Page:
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University of Barcelona's researchers show that eye vergence influences visual attention
07 February 2013
Universidad de Barcelona
The journal PLOS ONE has recently published a study which provides new data around attention and visual perception. The article "A role of eye vergence in covert attention" is signed by led by Hans Supèr, ICREA researcher at the Institute for Brain, Cognition and Behaviour (IR3C) of the University of Barcelona; Maria Solé Puig, J. Antonio Aznar Casanova and Laura Pérez Zapato, all of them researchers at the IR3C, have also participated in the study.
Even if the neural mechanism that produces visual attention is not clearly known, certain trends in perceptual and neural responses have been observed in the absence of eye movements. The study describes the relation between fixational eye movements which take part in fixation, so-named eye vergence, and covert attention. Visual stimuli modulate vergence movements (the angle of eye vergence) to catch attention. This illustrates the relation between eye vergence and bottom-up attention. In visual and auditory cue/no-cue paradigms, the angle of vergence is greater in the cue condition than in the no-cue condition. According to reseachers, this shows a top-down attention component.
Therefore, the study proves that there is a close link between covert attention and modulation in eye vergence during eye fixation. It suggests a basis for the use of eye vergence as a tool for measuring attention and may provide new insights into attention and perceptual disorders.
Among the applications of the study, we can highlight the diagnosis of the attention deficit hyperactivity disorder (ADHD) in children and adults. The ADHD is a chronic disorder which occurs in 3-6 % of children, and in more than 50 % of the cases it continues in adulthood. A correct diagnosis is necessary to receive an effective treatment in which parents and teachers help the child to develop his or her potential. Diagnosis is possible thanks to the clinical data got from the people who suffer ADHA who are characterized by not paying attention to the objects they look to.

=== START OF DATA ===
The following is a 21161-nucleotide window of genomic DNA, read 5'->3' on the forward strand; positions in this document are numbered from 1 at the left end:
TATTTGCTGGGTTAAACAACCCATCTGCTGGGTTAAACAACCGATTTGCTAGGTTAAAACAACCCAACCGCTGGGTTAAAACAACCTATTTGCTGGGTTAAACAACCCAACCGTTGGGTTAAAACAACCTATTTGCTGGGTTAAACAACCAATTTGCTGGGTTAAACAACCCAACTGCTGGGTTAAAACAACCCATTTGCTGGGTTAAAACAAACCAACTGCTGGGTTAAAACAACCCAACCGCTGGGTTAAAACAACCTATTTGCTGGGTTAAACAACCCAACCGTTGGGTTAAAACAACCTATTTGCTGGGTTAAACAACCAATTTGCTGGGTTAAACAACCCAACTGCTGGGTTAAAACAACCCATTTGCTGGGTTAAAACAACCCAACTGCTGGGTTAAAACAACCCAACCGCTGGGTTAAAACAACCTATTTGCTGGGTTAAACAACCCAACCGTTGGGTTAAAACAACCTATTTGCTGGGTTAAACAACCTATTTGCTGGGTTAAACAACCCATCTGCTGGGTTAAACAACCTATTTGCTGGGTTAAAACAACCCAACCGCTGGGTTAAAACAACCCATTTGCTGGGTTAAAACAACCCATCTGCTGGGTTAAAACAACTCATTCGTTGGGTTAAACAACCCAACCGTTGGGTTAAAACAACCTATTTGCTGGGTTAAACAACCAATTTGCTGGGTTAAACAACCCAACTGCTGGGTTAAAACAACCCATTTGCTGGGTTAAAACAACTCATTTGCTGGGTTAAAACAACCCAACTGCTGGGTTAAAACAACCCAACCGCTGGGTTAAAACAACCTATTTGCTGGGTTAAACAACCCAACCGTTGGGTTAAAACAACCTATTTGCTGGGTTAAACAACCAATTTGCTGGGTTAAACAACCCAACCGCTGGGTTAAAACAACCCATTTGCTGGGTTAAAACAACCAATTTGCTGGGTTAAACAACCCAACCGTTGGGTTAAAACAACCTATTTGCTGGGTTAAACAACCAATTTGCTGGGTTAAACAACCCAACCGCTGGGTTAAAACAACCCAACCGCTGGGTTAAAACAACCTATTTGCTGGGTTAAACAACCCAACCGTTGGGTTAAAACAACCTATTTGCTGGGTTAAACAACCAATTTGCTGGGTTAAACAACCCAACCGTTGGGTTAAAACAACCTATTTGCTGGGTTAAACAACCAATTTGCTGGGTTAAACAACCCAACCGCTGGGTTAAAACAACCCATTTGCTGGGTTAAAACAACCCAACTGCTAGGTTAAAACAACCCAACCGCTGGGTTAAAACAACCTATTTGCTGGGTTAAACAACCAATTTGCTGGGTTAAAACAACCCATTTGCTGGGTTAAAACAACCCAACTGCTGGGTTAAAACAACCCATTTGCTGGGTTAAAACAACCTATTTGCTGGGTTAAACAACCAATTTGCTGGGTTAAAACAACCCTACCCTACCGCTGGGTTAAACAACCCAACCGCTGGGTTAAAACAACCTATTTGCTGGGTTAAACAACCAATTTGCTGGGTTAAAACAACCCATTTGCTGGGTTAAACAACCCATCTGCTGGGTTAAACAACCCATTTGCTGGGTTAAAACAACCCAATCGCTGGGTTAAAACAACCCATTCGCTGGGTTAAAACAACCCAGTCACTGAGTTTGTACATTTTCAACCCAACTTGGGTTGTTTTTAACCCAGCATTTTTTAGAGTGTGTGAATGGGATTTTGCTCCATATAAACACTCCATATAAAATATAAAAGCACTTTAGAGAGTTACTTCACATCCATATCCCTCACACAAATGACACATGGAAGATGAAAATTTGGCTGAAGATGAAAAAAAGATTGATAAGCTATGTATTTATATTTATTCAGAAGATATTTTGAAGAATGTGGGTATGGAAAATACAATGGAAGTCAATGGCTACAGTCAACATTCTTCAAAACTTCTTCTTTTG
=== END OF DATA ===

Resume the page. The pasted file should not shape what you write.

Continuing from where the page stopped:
Braingaze is a technological company led by Hans Supèr and Laszlo Bax, which taking as departure point the results of his research on the visual attention, has developed a model able to make an accurate detection of this ADHD biomarker, using some simple stimuli in a test which lasts less than 30 minutes. The model can be also used to analyse the attention that a driver poses in the driving activity he or she is developing. This offers a possibility to improve the systems to detect tiredness which are already in the most modern cars. Finally, the model can be also applied to neuromarketing. The method developed by the company Braingaze uses eye tracking to detect all fixation points, in order words, all the points which received the subject's attention.